This section starts by reviewing the approach of [27] to embed GSD in the Poincaré disk. Based on this embedding and means algorithm introduced in the previous section, we present our algorithm to perform supervised and unsupervised clustering tasks.
Given a GSD , where and and
are the nodes and edges datasets, the probability of an edge
is modelled in [27] using the FermiDirac distributionTo embed in , [27] learns a map by minimising
(3) 
where is the set of neighbours of . Following [25], (3) is optimised by selecting small number of negative samples according to a priori distribution . Taking this into account, the objective function (3) can be written as
(4) 
with the softmax function ^{2}^{2}2Since the Riemannian gradient of is given by
for hierarchical GSD. We found that with the latter loss function, the embedded nodes quickly approach the boundary of the disk and that using (
4) also for hierarchical GSD gives us more stable results. . In practice, is optimised by generating nodes on the graph using DeepWalk [29] and then sampling from these nodes using the unigram distribution raised to [25].Given a cluster in , with barycentre , we define its variance as
This definition is in accordance with the use of mentioned in the footnote. The variance will be used to choose one embedding between several ones. In fact, it is reasonable to give more confidence on the embedding for which the variance is minimal, that is points are more concentrated around barycentres. This idea will be justified empirically in the next section.
Finally, based on the Riemannian barycentre, Algorithm 3 below presents our scheme to perform unsupervised clustering. The main idea is to embed GSD in the Poincaré disk, form clusters using the ground truth data and lastly associate points to clusters according to the nearest barycentre rule.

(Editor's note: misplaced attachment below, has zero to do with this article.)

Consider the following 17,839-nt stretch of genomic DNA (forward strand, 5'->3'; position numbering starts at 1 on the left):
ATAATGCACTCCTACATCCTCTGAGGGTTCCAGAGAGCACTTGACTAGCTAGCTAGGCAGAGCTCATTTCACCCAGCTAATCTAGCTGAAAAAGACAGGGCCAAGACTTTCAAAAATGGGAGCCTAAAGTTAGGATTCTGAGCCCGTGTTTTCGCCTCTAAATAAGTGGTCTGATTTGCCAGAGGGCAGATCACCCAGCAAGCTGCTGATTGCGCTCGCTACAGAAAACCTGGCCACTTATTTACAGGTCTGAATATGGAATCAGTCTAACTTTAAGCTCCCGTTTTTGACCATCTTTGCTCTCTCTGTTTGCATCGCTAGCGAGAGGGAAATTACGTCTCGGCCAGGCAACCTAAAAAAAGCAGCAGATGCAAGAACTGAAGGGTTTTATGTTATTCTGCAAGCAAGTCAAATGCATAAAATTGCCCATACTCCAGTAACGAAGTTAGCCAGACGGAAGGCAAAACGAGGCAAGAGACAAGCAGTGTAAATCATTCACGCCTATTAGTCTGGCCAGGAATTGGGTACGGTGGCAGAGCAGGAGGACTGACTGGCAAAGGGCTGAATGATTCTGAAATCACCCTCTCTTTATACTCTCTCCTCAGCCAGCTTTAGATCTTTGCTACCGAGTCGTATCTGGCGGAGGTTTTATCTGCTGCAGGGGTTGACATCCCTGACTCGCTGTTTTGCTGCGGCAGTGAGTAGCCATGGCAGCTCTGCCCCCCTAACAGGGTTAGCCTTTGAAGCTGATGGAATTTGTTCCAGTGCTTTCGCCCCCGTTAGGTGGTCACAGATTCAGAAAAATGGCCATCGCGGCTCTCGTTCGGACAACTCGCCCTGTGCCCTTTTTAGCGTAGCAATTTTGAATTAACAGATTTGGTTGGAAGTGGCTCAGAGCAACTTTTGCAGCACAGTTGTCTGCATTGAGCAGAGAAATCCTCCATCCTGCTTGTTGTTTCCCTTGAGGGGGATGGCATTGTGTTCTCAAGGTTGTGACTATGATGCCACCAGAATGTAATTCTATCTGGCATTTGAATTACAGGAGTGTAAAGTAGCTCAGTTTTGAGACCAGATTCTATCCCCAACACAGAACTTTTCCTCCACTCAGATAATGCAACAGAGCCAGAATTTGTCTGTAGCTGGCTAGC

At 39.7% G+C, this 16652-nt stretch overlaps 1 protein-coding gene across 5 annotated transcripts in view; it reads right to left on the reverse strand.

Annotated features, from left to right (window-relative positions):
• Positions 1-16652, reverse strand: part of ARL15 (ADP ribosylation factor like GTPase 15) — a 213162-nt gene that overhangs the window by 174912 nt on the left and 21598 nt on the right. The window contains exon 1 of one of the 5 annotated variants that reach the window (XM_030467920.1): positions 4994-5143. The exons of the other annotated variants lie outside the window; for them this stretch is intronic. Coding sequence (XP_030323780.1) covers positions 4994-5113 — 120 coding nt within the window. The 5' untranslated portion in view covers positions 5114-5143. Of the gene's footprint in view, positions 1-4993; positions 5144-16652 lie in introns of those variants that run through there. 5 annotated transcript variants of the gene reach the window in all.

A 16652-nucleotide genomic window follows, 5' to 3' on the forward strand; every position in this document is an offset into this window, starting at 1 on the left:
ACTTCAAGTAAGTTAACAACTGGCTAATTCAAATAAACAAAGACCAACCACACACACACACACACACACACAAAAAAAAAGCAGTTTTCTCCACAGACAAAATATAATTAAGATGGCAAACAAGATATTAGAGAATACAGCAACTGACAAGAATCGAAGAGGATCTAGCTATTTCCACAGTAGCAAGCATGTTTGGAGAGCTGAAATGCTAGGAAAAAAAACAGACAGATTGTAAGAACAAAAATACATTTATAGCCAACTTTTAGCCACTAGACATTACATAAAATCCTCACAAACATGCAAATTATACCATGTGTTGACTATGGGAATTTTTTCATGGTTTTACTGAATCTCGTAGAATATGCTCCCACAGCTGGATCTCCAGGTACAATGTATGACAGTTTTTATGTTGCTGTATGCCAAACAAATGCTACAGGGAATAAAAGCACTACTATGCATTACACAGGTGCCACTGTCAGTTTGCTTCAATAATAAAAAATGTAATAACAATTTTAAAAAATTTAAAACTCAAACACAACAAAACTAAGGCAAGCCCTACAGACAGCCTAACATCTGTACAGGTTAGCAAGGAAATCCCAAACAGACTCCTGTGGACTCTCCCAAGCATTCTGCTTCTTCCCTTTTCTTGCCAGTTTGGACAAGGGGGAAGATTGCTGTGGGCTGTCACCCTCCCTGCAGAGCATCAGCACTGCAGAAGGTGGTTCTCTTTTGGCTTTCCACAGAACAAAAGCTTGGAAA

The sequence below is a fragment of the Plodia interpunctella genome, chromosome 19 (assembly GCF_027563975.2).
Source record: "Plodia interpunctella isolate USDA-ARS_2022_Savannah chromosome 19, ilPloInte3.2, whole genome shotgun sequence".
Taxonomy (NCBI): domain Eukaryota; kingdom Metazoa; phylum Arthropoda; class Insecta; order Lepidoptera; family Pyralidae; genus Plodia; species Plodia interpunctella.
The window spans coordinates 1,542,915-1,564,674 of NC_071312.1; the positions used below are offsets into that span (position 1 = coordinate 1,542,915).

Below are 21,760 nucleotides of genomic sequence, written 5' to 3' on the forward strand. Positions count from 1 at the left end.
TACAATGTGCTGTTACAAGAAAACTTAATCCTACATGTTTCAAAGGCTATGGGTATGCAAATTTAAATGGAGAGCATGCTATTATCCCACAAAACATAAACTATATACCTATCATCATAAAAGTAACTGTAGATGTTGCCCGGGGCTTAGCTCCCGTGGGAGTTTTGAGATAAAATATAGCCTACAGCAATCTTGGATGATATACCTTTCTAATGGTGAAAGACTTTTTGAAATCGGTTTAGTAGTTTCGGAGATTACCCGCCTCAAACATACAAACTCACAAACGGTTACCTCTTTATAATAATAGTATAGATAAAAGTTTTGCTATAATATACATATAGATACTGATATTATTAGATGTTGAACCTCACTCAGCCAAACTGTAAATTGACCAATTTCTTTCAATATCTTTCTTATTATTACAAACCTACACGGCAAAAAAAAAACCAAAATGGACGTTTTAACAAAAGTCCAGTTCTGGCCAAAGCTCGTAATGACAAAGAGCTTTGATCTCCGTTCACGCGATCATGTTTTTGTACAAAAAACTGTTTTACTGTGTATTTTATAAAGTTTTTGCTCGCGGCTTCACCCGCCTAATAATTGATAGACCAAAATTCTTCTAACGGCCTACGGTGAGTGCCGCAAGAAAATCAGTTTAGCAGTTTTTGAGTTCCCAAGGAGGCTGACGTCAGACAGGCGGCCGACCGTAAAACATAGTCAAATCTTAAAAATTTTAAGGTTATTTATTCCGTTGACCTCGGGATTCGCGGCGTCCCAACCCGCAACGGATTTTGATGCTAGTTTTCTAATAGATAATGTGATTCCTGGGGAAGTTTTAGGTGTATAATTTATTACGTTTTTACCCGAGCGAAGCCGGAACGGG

In what follows, the Poincare_Embedding function, given an adjacency matrix of an input GSD, minimises (4) and outputs the embedding of every node on .
Inputs : adjacency matrix of a GSD with entries, : an object containing the embedding parameters, : number of classes,
: an object containing the means algorithm parameters, : number of experiments
Outputs : embedding of input graph with minimal total variance, : barycentres of each cluster, : cluster labels for each node
4 Experimental results
The algorithms from the previous sections are implemented as a package that does the following: given the adjacency matrix of a binary graph as input, it performs embedding over the Poincaré disk, applies Riemannian means clustering and provides visualisation of the computed clusters.
The package is implemented in Python and makes use of multiprocessing to run a number of experiments in parallel. All computations are performed on a machine using four cores equipped with an Intel Core i5 running at a 2.71 GHz frequency. The threshold is set to for all experiments. The datasets used in the paper are given in Table 1 with their number of nodes (Nodes) and their number of edges (Edges) [30].
Dataset  Nodes  Edges  

Karate  34  77  2 
Polblogs  1224  16781  2 
Polbooks  105  441  3 
Football  115  613  12 
Adjnoun  112  425  2 
Mammals subtree  1179  6541  NA 
4.1 Unsupervised clustering
Social Networks. In this part, we are interested in applying the previous algorithms to the datasets presented above.
Comparison criterion.